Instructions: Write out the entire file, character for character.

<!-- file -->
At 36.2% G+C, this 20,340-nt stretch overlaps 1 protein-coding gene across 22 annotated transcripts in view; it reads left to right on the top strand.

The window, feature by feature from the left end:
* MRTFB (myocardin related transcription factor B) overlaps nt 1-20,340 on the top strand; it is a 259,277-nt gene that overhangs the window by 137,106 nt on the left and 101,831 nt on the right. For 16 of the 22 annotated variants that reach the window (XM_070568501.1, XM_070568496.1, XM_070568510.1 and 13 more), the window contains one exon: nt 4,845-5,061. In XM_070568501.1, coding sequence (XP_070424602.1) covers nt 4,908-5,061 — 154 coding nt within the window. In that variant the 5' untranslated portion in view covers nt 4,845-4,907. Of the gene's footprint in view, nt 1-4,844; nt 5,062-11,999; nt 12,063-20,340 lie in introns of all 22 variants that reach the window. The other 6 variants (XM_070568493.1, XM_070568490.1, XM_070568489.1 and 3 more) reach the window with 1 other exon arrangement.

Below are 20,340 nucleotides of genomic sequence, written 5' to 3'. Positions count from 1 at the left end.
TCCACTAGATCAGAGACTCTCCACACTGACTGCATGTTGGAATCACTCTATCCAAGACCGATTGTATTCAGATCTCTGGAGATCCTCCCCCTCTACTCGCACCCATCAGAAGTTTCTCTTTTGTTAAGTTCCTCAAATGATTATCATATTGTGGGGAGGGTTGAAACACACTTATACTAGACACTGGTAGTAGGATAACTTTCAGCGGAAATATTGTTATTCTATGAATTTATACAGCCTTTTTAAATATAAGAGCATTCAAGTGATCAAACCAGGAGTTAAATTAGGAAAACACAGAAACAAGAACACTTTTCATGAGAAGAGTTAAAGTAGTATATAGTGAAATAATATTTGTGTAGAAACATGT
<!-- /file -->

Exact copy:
At 36.2% G+C, this 20,340-nt stretch overlaps 1 protein-coding gene across 22 annotated transcripts in view; it reads left to right on the top strand.

The window, feature by feature from the left end:
* MRTFB (myocardin related transcription factor B) overlaps nt 1-20,340 on the top strand; it is a 259,277-nt gene that overhangs the window by 137,106 nt on the left and 101,831 nt on the right. For 16 of the 22 annotated variants that reach the window (XM_070568501.1, XM_070568496.1, XM_070568510.1 and 13 more), the window contains one exon: nt 4,845-5,061. In XM_070568501.1, coding sequence (XP_070424602.1) covers nt 4,908-5,061 — 154 coding nt within the window. In that variant the 5' untranslated portion in view covers nt 4,845-4,907. Of the gene's footprint in view, nt 1-4,844; nt 5,062-11,999; nt 12,063-20,340 lie in introns of all 22 variants that reach the window. The other 6 variants (XM_070568493.1, XM_070568490.1, XM_070568489.1 and 3 more) reach the window with 1 other exon arrangement.

Below are 20,340 nucleotides of genomic sequence, written 5' to 3'. Positions count from 1 at the left end.
TCCACTAGATCAGAGACTCTCCACACTGACTGCATGTTGGAATCACTCTATCCAAGACCGATTGTATTCAGATCTCTGGAGATCCTCCCCCTCTACTCGCACCCATCAGAAGTTTCTCTTTTGTTAAGTTCCTCAAATGATTATCATATTGTGGGGAGGGTTGAAACACACTTATACTAGACACTGGTAGTAGGATAACTTTCAGCGGAAATATTGTTATTCTATGAATTTATACAGCCTTTTTAAATATAAGAGCATTCAAGTGATCAAACCAGGAGTTAAATTAGGAAAACACAGAAACAAGAACACTTTTCATGAGAAGAGTTAAAGTAGTATATAGTGAAATAATATTTGTGTAGAAACATGT